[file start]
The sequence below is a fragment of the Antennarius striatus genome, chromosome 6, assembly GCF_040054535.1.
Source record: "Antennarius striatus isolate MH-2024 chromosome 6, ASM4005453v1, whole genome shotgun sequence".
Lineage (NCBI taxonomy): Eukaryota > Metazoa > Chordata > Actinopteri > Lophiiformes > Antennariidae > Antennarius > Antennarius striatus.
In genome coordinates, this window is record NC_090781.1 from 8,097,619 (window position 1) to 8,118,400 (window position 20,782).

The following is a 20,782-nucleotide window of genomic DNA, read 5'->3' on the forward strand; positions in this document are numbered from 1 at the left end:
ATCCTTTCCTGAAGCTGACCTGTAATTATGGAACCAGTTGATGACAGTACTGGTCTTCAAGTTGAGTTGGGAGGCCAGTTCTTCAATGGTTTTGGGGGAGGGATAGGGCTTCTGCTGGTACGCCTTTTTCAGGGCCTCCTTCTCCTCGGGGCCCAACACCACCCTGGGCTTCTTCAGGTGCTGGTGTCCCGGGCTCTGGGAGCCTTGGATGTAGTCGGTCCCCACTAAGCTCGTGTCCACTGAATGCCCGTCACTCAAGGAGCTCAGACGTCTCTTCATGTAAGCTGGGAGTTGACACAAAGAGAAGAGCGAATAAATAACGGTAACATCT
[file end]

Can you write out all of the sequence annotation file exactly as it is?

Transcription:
The sequence below is a fragment of the Antennarius striatus genome, chromosome 6, assembly GCF_040054535.1.
Source record: "Antennarius striatus isolate MH-2024 chromosome 6, ASM4005453v1, whole genome shotgun sequence".
Lineage (NCBI taxonomy): Eukaryota > Metazoa > Chordata > Actinopteri > Lophiiformes > Antennariidae > Antennarius > Antennarius striatus.
In genome coordinates, this window is record NC_090781.1 from 8,097,619 (window position 1) to 8,118,400 (window position 20,782).

The following is a 20,782-nucleotide window of genomic DNA, read 5'->3' on the forward strand; positions in this document are numbered from 1 at the left end:
ATCCTTTCCTGAAGCTGACCTGTAATTATGGAACCAGTTGATGACAGTACTGGTCTTCAAGTTGAGTTGGGAGGCCAGTTCTTCAATGGTTTTGGGGGAGGGATAGGGCTTCTGCTGGTACGCCTTTTTCAGGGCCTCCTTCTCCTCGGGGCCCAACACCACCCTGGGCTTCTTCAGGTGCTGGTGTCCCGGGCTCTGGGAGCCTTGGATGTAGTCGGTCCCCACTAAGCTCGTGTCCACTGAATGCCCGTCACTCAAGGAGCTCAGACGTCTCTTCATGTAAGCTGGGAGTTGACACAAAGAGAAGAGCGAATAAATAACGGTAACATCT